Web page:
How the Discovery Rule Affects the Statute of Limitations
In New Jersey, construction defect claims are subject to a six-year statute of limitations, N.J.S.A. 2A:14-1, which is subject to the discovery rule, and a separate ten-year statute of absolute repose, N.J.S.A. 2A:14-1.1, after which potential causes of action no longer exist.
Under New Jersey’s discovery rule, the accrual of a cause of action is deferred until the injured person knows or should know that he has sustained an injury and knows or should know that an injury of which he is aware is attributable to the fault of another person. The discovery rule is an equitable principle by which an accrual of a cause of action is delayed until the injured party discovers, or by the exercise of reasonable diligence and intelligence, should have discovered, that he may have a basis for an actionable claim. Once the injured party knows that it has been injured and that the injury is the fault of another, it has the requisite knowledge for the period of limitations to commence running.
Put simply, for a cause of action to accrue, the injured plaintiff must have knowledge of both injury and fault. Lynch v. Rubacky, 85 N.J. 65, 70 (1981) ("the discovery rule centers upon an injured party's knowledge concerning the origin and existence of his injuries as related to the conduct of another person"). This rule applies to complex construction defect cases involving hidden construction and design defects.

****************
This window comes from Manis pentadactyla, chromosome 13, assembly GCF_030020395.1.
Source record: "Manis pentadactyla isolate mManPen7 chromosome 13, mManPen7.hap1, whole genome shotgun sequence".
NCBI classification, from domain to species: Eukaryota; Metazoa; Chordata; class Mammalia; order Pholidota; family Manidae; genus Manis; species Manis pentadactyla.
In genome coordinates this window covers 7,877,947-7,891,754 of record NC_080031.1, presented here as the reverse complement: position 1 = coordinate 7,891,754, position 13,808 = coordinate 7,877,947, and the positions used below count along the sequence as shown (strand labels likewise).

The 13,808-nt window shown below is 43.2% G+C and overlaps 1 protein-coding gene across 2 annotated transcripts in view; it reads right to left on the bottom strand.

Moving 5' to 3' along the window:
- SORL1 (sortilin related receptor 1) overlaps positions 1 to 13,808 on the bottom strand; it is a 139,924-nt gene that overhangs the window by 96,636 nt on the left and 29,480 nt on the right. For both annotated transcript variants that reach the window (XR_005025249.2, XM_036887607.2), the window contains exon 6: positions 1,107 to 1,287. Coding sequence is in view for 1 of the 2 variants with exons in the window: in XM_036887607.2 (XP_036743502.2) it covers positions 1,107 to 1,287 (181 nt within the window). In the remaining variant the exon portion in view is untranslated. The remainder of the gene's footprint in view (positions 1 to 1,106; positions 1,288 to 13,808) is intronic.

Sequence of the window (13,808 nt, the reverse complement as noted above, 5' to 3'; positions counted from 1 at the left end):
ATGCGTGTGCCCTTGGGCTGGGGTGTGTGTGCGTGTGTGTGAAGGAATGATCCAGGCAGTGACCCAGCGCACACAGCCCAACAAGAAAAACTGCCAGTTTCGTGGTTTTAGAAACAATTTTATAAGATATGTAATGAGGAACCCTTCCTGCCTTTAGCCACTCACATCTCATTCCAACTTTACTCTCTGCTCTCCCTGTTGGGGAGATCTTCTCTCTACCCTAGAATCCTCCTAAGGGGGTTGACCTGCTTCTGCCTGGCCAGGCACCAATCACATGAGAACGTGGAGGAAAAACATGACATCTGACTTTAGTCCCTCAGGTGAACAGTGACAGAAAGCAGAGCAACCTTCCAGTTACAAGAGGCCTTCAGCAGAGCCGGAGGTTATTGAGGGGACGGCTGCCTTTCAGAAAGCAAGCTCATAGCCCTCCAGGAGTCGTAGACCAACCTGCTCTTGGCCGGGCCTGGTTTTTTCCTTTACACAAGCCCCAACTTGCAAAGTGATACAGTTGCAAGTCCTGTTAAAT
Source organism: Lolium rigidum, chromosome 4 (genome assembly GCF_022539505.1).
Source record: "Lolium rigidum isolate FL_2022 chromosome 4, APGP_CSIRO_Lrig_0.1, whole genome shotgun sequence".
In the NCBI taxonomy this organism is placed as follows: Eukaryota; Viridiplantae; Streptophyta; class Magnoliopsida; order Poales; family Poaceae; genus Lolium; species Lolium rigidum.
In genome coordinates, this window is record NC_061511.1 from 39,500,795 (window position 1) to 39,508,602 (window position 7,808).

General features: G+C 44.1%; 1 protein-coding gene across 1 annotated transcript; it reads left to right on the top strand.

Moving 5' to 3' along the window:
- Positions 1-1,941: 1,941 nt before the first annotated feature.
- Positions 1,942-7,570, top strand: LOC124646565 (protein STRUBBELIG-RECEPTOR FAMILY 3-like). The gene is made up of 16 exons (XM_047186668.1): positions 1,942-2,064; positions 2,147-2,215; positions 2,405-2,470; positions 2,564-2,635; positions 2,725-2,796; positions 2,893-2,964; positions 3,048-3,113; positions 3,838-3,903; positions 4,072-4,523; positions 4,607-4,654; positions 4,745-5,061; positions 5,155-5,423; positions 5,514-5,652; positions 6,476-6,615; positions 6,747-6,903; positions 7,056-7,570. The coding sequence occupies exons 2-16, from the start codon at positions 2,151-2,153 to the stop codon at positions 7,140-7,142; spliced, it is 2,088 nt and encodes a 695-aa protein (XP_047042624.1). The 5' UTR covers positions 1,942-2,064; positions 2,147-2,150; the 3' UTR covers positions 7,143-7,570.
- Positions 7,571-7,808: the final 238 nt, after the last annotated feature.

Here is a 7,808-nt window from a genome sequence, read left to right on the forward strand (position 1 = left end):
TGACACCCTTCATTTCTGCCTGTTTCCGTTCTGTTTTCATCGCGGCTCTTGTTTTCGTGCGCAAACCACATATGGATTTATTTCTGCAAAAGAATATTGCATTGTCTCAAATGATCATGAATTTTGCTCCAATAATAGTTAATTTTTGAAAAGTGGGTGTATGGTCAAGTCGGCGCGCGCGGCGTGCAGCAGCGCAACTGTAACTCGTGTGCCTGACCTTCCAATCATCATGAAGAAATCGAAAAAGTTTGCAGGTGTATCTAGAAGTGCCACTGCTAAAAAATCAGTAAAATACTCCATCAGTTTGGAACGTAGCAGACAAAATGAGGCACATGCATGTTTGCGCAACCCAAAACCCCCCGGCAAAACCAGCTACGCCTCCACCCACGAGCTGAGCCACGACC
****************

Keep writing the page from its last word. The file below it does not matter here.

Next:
Among the relevant factors in analyzing whether the discovery rule applies are the nature of the injury and the difficulties inherent in discovering it. Vispisiano v. Ashland Chem. Co., 107 N.J. 416, 428 (1987). For example, in a toxic tort case, such as that presented in Vispisiano, diagnosing a plaintiff's injury is but the first step in establishing a chain of causation. Id. at 429. The plaintiff's suspicion that he had been poisoned, after comparing his symptoms to those of a co-worker, was not sufficient to accrue a cause of action, particularly in the face of his doctors' repeatedly rejecting plaintiff's concerns that he had been poisoned while working at a chemical plant. Id. at 436.
Applying the foregoing to the condominium construction defect setting gives rise to the argument that a plaintiff association’s cause of action accrues when it receives an engineer’s report (either during transition or afterwards) that first apprises the association of the defects afflicting its buildings and the suspected causes of those defects. However, it may be the case that the requisite knowledge is obtained at an earlier date when unit owner board members learn of defects.